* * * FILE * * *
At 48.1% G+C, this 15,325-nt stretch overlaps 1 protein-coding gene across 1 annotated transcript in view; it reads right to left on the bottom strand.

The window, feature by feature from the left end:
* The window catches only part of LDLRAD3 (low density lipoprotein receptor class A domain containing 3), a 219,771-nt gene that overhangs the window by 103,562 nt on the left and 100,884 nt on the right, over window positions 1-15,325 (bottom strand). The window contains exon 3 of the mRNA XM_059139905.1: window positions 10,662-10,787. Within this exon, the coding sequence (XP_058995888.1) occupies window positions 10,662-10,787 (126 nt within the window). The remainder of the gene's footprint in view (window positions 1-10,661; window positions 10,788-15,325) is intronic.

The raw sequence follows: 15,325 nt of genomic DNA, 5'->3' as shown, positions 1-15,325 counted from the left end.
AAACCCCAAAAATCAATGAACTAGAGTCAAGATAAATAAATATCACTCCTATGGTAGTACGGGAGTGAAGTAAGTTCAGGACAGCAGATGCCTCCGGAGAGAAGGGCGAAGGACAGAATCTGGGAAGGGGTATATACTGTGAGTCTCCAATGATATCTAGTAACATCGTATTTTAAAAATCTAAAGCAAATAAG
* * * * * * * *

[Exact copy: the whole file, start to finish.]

At 48.1% G+C, this 15,325-nt stretch overlaps 1 protein-coding gene across 1 annotated transcript in view; it reads right to left on the bottom strand.

The window, feature by feature from the left end:
* The window catches only part of LDLRAD3 (low density lipoprotein receptor class A domain containing 3), a 219,771-nt gene that overhangs the window by 103,562 nt on the left and 100,884 nt on the right, over window positions 1-15,325 (bottom strand). The window contains exon 3 of the mRNA XM_059139905.1: window positions 10,662-10,787. Within this exon, the coding sequence (XP_058995888.1) occupies window positions 10,662-10,787 (126 nt within the window). The remainder of the gene's footprint in view (window positions 1-10,661; window positions 10,788-15,325) is intronic.

The raw sequence follows: 15,325 nt of genomic DNA, 5'->3' as shown, positions 1-15,325 counted from the left end.
AAACCCCAAAAATCAATGAACTAGAGTCAAGATAAATAAATATCACTCCTATGGTAGTACGGGAGTGAAGTAAGTTCAGGACAGCAGATGCCTCCGGAGAGAAGGGCGAAGGACAGAATCTGGGAAGGGGTATATACTGTGAGTCTCCAATGATATCTAGTAACATCGTATTTTAAAAATCTAAAGCAAATAAG